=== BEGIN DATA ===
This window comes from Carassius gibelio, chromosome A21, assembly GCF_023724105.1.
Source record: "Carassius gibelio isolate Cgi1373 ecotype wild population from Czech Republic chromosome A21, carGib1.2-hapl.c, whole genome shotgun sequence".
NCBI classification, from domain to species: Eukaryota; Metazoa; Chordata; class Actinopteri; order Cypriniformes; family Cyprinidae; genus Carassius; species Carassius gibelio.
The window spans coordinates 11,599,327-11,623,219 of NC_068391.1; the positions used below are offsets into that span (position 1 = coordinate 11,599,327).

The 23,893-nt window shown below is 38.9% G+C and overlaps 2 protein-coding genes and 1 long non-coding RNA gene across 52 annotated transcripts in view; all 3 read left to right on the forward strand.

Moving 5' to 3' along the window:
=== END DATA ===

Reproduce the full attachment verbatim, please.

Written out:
This window comes from Carassius gibelio, chromosome A21, assembly GCF_023724105.1.
Source record: "Carassius gibelio isolate Cgi1373 ecotype wild population from Czech Republic chromosome A21, carGib1.2-hapl.c, whole genome shotgun sequence".
NCBI classification, from domain to species: Eukaryota; Metazoa; Chordata; class Actinopteri; order Cypriniformes; family Cyprinidae; genus Carassius; species Carassius gibelio.
The window spans coordinates 11,599,327-11,623,219 of NC_068391.1; the positions used below are offsets into that span (position 1 = coordinate 11,599,327).

The 23,893-nt window shown below is 38.9% G+C and overlaps 2 protein-coding genes and 1 long non-coding RNA gene across 52 annotated transcripts in view; all 3 read left to right on the forward strand.

Moving 5' to 3' along the window: